Higher education in Wallonia-Brussels

The Bologna Process and the European Higher Education Area

The Bologna Process integrated higher education systems across Europe and resulted in the creation the 48-nation European Higher Education Area (EHEA) in 2010.

As part of the Area, the Wallonia-Brussels Federation is committed to guaranteeing high-quality higher education, promoting student mobility, furthering internationalisation, and broadening access to higher education.

Studying in the Wallonia-Brussels Federation will open doors to studying in other European countries where your qualifications will be readily recognised and, eventually, will give you access to the whole European job market.

ECTS credits = the achievement measuring system in the EHEA = the unit of value.


For more information about the European Higher Education Area and about the « Bologna Process » that paved the way for its creation, please consult the Web site www.ehea.info.
The landscape and organisation of higher education in the Wallonia-Brussels Federation is defined in the Decree of 7 November 2013.
To view the Landscape Decree of 7 November 2013, click here (available only in French).


Higher education institutions

Higher Education Institutions in the Wallonia-Brussels Federation have three objectives: teaching, research and serving the community.

Higher education studies are organized in three sorts of institution:

  • universities,
  • university colleges,
  • arts colleges.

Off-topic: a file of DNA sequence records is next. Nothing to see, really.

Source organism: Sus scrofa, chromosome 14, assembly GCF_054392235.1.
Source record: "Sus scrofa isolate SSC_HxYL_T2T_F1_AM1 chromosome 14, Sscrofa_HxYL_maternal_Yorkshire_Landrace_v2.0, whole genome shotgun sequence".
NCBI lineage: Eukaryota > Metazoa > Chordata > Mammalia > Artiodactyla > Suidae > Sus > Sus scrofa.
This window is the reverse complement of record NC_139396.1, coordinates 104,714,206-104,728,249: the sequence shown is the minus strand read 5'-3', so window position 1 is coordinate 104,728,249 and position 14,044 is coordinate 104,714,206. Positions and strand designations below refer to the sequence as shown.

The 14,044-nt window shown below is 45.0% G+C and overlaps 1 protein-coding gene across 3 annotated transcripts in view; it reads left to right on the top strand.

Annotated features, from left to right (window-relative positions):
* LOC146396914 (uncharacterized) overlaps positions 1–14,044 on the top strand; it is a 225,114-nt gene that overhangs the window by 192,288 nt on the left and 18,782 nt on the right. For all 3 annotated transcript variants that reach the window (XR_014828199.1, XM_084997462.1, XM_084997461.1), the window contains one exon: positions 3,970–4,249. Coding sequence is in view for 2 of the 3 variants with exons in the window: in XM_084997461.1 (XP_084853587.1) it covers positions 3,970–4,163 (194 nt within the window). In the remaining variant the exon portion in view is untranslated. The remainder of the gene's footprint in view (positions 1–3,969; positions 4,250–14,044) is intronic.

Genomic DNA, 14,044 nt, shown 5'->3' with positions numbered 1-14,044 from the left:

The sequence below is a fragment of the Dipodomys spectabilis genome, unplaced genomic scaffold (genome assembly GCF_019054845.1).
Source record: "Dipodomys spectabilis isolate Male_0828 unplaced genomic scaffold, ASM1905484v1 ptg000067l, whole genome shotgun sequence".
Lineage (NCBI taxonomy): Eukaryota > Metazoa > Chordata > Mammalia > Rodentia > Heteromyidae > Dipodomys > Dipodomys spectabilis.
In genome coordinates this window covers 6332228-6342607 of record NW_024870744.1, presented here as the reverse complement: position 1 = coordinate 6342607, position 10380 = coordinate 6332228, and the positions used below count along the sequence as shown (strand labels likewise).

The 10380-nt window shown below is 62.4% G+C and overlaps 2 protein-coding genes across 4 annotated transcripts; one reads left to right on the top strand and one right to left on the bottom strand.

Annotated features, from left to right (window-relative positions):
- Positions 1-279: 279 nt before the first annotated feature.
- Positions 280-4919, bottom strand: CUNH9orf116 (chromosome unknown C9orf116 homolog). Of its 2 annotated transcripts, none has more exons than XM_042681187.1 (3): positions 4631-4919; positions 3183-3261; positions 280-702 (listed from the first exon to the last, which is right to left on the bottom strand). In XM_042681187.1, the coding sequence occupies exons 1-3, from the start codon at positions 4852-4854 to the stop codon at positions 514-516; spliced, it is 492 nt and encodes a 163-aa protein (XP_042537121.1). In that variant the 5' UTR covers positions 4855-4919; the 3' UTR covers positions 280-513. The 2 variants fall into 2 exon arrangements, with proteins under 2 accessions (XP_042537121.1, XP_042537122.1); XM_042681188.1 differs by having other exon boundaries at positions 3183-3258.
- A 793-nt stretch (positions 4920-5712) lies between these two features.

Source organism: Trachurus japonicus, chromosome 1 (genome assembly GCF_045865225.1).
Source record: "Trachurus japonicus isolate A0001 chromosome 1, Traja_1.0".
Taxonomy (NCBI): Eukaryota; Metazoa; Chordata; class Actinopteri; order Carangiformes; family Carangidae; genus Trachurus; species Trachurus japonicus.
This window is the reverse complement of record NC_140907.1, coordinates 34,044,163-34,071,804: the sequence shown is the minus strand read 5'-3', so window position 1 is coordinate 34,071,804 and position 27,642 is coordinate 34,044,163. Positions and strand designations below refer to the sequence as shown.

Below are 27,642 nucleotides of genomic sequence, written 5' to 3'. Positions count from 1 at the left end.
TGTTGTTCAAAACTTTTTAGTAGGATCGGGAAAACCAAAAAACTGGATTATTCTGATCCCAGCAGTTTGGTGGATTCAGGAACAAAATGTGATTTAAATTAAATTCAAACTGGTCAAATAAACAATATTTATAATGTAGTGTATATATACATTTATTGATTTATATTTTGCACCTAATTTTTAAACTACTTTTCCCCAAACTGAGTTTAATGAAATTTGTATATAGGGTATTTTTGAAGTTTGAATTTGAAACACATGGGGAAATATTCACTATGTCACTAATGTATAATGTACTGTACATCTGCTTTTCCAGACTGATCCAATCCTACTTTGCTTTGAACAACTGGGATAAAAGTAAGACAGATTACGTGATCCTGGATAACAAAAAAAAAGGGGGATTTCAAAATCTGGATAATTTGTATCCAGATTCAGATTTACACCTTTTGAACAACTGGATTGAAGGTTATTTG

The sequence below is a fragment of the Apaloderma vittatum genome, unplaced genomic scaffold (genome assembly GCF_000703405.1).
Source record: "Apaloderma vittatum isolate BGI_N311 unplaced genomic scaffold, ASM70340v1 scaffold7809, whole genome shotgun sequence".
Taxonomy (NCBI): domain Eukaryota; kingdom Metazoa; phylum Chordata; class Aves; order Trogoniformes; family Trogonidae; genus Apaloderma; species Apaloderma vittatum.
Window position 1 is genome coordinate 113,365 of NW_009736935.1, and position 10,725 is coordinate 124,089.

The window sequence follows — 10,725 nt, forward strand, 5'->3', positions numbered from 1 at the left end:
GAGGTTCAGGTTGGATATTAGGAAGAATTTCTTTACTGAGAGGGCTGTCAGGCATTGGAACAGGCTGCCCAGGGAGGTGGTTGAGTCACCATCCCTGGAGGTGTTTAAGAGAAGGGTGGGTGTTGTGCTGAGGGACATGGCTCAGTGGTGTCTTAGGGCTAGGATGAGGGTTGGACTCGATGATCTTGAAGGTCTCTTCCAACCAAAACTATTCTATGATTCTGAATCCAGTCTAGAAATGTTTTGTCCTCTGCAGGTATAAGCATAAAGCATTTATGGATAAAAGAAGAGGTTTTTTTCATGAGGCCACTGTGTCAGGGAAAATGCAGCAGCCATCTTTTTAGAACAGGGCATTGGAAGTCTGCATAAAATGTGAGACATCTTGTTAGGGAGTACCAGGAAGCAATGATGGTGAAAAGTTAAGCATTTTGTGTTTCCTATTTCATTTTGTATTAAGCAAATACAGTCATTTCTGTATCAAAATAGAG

The universities, university colleges and arts colleges all award Bachelor, Master and Doctorate degrees corresponding to three cycles of studies and a specified number of ECTS credits.

The great wealth of higher education in the Wallonia-Brussels Federation lies in the diversity of the offer. Students have the opportunity of following courses organised in a single cycle (meeting specific vocational goals and leading to the award of a Bachelor's degree) or organised in two cycles (combining both general and specialised training, based on research results) in 26 fields grouped into four areas:

Human and Social Sciences

  1. Philosophy
  2. Theology
  3. Languages, Literature and Translation Studies
  4. History, Art History and Archaeology
  5. Information and communication
  6. Politics and Sociology
  7. Law
  8. Criminology
  9. Economics and Management
  10. Psychology and Education


  1. Medicine
  2. Veterinary Science
  3. Dentistry
  4. Biomedical Sciences and Pharmacy
  5. Public Health
  6. Motor skills

Science and Technology

  1. Sciences
  2. Agriculture and Biological Engineering
  3. Engineering and Technology
  4. Building and planning


  1. Art and Art Sciences
  2. Fine, visual and spatial arts
  3. Music
  4. Theatre and dramatic arts
  5. Performing arts and broadcasting and communication technologies
  6. Dance